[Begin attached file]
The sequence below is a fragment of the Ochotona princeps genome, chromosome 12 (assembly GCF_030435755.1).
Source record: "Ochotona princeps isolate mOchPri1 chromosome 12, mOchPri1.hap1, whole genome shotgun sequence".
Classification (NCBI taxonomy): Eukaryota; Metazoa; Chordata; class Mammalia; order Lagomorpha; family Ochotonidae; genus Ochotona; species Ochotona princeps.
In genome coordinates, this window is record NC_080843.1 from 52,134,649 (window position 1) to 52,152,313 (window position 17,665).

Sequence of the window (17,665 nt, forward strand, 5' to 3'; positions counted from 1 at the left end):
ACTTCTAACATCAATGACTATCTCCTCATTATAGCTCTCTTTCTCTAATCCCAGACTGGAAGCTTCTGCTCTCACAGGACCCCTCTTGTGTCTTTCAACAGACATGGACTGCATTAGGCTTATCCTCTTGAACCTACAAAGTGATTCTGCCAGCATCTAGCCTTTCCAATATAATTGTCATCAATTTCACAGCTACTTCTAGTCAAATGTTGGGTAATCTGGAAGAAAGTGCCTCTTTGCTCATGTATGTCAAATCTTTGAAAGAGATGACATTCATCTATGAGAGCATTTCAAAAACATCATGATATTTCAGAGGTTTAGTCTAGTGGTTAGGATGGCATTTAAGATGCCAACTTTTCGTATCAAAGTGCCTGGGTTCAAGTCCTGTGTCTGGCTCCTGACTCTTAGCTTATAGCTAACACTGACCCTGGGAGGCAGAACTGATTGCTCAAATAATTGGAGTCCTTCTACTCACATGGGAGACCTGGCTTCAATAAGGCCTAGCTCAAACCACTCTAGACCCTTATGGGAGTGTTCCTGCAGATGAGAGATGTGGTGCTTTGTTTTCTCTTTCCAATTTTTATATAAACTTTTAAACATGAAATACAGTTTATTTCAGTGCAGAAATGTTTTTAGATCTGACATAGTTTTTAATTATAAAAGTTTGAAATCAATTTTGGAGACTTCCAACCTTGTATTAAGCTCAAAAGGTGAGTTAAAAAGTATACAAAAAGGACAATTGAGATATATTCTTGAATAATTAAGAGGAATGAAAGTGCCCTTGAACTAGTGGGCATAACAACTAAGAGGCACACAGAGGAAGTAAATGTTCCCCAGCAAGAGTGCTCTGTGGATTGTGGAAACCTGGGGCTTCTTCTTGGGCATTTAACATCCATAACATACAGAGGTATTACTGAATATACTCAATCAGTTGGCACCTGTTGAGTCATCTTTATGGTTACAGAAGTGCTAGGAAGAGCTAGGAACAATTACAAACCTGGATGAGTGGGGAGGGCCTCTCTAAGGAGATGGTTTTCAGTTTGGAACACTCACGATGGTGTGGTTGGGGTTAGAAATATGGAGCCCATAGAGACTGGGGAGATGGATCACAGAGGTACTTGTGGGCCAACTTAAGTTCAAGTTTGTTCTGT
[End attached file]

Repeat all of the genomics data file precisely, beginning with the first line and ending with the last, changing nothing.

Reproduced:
The sequence below is a fragment of the Ochotona princeps genome, chromosome 12 (assembly GCF_030435755.1).
Source record: "Ochotona princeps isolate mOchPri1 chromosome 12, mOchPri1.hap1, whole genome shotgun sequence".
Classification (NCBI taxonomy): Eukaryota; Metazoa; Chordata; class Mammalia; order Lagomorpha; family Ochotonidae; genus Ochotona; species Ochotona princeps.
In genome coordinates, this window is record NC_080843.1 from 52,134,649 (window position 1) to 52,152,313 (window position 17,665).

Sequence of the window (17,665 nt, forward strand, 5' to 3'; positions counted from 1 at the left end):
ACTTCTAACATCAATGACTATCTCCTCATTATAGCTCTCTTTCTCTAATCCCAGACTGGAAGCTTCTGCTCTCACAGGACCCCTCTTGTGTCTTTCAACAGACATGGACTGCATTAGGCTTATCCTCTTGAACCTACAAAGTGATTCTGCCAGCATCTAGCCTTTCCAATATAATTGTCATCAATTTCACAGCTACTTCTAGTCAAATGTTGGGTAATCTGGAAGAAAGTGCCTCTTTGCTCATGTATGTCAAATCTTTGAAAGAGATGACATTCATCTATGAGAGCATTTCAAAAACATCATGATATTTCAGAGGTTTAGTCTAGTGGTTAGGATGGCATTTAAGATGCCAACTTTTCGTATCAAAGTGCCTGGGTTCAAGTCCTGTGTCTGGCTCCTGACTCTTAGCTTATAGCTAACACTGACCCTGGGAGGCAGAACTGATTGCTCAAATAATTGGAGTCCTTCTACTCACATGGGAGACCTGGCTTCAATAAGGCCTAGCTCAAACCACTCTAGACCCTTATGGGAGTGTTCCTGCAGATGAGAGATGTGGTGCTTTGTTTTCTCTTTCCAATTTTTATATAAACTTTTAAACATGAAATACAGTTTATTTCAGTGCAGAAATGTTTTTAGATCTGACATAGTTTTTAATTATAAAAGTTTGAAATCAATTTTGGAGACTTCCAACCTTGTATTAAGCTCAAAAGGTGAGTTAAAAAGTATACAAAAAGGACAATTGAGATATATTCTTGAATAATTAAGAGGAATGAAAGTGCCCTTGAACTAGTGGGCATAACAACTAAGAGGCACACAGAGGAAGTAAATGTTCCCCAGCAAGAGTGCTCTGTGGATTGTGGAAACCTGGGGCTTCTTCTTGGGCATTTAACATCCATAACATACAGAGGTATTACTGAATATACTCAATCAGTTGGCACCTGTTGAGTCATCTTTATGGTTACAGAAGTGCTAGGAAGAGCTAGGAACAATTACAAACCTGGATGAGTGGGGAGGGCCTCTCTAAGGAGATGGTTTTCAGTTTGGAACACTCACGATGGTGTGGTTGGGGTTAGAAATATGGAGCCCATAGAGACTGGGGAGATGGATCACAGAGGTACTTGTGGGCCAACTTAAGTTCAAGTTTGTTCTGT